Top Business Stories from the U.S.
Updated: 5 hours 43 min ago
Bob McDonald's tells employees why he suddenly decided to retire.
British police arrested two men on a Pakistani flight on Friday on suspicion of "endangerment of an aircraft".
A federal jury rejects an elderly woman's cheating accusation against the Donald.
Markets will be hyper-focused on the economy for any sign it is strong enough to prompt the Fed to start pulling back.
At McDonald's shareholder meeting, a 9-year-old stood and lectured the CEO of one of the world's biggest brands.
A.G. Lafley's return at P&G will be beneficial because he "knows where the bodies are buried," a management expert says.
The US oil boom could realign one of the market's more reliable barometers: the negative relationship between oil and the dollar.
Realtors say they are one more cause of today's low inventory.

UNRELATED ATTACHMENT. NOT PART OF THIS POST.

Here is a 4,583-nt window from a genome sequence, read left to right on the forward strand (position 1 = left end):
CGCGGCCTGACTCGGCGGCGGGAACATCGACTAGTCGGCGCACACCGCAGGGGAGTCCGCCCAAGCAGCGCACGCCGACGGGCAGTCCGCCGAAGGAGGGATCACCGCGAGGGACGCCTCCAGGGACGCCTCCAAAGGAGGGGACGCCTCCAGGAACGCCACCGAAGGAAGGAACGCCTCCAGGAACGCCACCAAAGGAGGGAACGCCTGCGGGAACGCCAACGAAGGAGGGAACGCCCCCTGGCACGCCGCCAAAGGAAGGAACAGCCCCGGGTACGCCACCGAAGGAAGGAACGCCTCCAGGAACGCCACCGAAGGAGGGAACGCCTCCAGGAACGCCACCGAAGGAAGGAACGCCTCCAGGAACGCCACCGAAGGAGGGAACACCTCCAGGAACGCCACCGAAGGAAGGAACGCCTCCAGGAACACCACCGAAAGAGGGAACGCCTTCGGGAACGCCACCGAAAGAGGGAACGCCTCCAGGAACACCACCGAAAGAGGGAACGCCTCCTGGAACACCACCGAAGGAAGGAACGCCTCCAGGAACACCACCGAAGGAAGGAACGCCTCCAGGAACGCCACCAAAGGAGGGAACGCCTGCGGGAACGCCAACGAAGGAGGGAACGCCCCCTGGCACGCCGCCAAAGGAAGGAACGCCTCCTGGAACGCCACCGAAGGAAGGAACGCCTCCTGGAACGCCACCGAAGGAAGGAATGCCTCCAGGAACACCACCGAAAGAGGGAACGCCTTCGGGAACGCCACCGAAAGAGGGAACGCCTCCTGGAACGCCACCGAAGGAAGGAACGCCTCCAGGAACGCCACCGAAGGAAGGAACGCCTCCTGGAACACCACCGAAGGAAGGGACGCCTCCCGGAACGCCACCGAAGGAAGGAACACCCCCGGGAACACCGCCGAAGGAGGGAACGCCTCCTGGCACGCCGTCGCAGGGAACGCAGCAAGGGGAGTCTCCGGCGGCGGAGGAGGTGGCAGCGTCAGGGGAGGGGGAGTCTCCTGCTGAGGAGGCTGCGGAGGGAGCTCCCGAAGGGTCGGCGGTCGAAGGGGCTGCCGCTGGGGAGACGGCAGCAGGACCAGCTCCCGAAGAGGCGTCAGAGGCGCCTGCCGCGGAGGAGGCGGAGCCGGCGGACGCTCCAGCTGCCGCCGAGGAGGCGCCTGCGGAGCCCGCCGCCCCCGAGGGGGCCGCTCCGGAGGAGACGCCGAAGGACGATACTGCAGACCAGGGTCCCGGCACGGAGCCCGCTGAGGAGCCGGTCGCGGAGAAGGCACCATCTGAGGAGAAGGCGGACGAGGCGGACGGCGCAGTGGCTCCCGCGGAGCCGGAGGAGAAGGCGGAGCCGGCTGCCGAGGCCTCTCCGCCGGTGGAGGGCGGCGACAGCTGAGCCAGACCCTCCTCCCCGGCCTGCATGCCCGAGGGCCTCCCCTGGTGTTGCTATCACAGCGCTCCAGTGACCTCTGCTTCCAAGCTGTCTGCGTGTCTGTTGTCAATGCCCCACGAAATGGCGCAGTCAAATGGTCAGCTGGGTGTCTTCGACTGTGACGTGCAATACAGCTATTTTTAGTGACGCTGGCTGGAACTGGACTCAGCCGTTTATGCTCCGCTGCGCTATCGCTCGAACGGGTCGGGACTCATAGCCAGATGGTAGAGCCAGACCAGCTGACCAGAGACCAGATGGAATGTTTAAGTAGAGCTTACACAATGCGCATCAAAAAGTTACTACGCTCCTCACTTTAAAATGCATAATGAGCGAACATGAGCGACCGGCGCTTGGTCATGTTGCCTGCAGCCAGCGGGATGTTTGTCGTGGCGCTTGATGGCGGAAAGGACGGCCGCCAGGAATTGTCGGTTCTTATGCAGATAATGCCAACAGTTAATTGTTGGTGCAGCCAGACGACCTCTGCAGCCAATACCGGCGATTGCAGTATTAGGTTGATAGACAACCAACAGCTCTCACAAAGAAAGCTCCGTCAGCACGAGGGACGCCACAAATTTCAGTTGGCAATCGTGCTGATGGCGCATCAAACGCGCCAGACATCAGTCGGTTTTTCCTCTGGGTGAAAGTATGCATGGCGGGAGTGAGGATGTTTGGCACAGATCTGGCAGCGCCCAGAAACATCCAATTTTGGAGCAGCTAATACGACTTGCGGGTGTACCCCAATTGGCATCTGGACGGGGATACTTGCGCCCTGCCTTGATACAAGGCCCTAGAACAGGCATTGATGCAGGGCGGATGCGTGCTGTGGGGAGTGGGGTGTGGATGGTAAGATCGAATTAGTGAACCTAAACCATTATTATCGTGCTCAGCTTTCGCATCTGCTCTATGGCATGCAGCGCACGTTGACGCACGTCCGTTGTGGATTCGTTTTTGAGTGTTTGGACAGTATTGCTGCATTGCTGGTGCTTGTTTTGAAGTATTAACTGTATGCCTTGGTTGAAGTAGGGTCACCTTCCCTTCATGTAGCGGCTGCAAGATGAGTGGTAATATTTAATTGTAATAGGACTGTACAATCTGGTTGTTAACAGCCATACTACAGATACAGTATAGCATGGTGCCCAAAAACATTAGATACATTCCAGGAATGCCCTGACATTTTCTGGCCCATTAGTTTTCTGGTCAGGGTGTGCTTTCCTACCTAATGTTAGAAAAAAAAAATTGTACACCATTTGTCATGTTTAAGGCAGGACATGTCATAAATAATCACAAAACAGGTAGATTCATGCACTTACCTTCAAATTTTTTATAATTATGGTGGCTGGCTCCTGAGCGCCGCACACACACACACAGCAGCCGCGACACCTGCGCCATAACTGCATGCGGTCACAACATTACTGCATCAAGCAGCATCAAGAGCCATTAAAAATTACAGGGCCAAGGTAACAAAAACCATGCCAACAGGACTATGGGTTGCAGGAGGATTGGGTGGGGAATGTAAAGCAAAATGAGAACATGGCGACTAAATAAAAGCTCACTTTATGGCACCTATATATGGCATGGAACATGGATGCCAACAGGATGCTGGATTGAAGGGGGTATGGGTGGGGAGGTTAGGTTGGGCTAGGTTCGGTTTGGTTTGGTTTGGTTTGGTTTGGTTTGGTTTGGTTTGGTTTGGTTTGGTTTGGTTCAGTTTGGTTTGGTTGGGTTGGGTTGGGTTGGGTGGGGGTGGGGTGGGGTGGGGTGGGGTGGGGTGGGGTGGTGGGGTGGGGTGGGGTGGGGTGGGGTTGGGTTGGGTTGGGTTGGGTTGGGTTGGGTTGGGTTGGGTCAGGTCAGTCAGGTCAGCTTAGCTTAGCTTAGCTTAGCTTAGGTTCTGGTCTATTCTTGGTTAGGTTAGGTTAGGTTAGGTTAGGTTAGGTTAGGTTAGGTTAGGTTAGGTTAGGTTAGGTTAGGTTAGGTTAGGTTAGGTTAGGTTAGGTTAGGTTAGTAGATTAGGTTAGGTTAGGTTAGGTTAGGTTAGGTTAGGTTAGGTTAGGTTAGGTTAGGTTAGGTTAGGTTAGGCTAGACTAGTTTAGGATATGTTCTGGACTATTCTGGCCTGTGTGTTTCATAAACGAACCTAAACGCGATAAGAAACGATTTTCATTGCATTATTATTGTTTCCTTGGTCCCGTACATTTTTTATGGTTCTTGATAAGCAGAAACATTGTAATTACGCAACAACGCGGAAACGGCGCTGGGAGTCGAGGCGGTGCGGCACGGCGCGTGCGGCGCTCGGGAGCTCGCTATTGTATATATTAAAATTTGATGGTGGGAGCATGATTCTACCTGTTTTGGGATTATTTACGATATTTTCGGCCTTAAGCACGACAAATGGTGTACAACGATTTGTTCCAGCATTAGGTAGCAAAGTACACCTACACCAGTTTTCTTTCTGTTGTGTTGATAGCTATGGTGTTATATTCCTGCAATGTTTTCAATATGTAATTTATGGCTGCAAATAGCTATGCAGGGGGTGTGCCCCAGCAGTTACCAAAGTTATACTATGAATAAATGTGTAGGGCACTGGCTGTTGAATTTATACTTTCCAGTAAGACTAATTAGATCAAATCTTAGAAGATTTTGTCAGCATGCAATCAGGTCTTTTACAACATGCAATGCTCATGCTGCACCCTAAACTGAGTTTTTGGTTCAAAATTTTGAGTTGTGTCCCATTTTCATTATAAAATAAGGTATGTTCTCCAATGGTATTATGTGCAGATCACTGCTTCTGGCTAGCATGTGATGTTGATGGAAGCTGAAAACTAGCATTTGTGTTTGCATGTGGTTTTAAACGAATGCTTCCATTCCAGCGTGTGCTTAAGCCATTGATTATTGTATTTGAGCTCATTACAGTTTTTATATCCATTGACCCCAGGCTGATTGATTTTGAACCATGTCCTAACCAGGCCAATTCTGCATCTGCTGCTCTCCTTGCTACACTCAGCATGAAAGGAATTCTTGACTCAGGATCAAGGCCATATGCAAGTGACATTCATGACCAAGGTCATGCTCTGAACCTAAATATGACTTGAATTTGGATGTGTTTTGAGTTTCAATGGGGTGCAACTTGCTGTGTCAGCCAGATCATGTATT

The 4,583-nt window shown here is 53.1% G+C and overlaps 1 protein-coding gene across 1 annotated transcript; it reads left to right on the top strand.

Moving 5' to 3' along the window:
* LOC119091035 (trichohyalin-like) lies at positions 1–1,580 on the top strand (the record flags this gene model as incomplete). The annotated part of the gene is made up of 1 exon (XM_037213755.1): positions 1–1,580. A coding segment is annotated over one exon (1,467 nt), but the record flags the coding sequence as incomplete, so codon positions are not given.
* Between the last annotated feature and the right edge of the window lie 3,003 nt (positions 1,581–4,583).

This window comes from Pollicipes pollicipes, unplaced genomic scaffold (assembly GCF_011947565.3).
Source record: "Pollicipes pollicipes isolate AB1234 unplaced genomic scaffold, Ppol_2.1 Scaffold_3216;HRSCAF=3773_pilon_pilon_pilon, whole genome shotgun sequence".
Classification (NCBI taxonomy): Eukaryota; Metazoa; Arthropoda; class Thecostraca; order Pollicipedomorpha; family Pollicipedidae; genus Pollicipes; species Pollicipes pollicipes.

Financial planners are cashing in on the technology boom’s wealth bonanza.
The forecast for summer travel, 2013: Partly sunny.
Orders for long-lasting U.S. manufactured goods rose more than expected, a sign of resilience in the factory sector.
The percentage of households without a car has doubled over the past two decades, a study finds.
"Talking Squawk" has everything from your Ben-Bernanke-to-English-Dictionary to the Back-to-the Future move at P&G.
The Jersey Shore is ready to welcome tourists for the summer, with CNBC's Kayla Tausche.
Could the reform bill create a Korea-like demilitarized zone in North America?
Bank lobbyists are aiding lawmakers in preparing legislation that softens regulations of the financial industry.
Tobias Levkovich, Citi, and Mike Strlekar Golf Glub, discuss the discipline of golf and how they apply it to investing.
German soccer fans are being charged up to £14,000 ($21,166) for a pair of Champions League final tickets on the black market.
A colliding truck may have triggered the collapse on Thursday of part of a four-lane freeway bridge in Washington state.
Inflation needs to move closer to target before the Federal Reserve shifts towards a tapering of its bond purchase program, James Bullard told CNBC on Friday.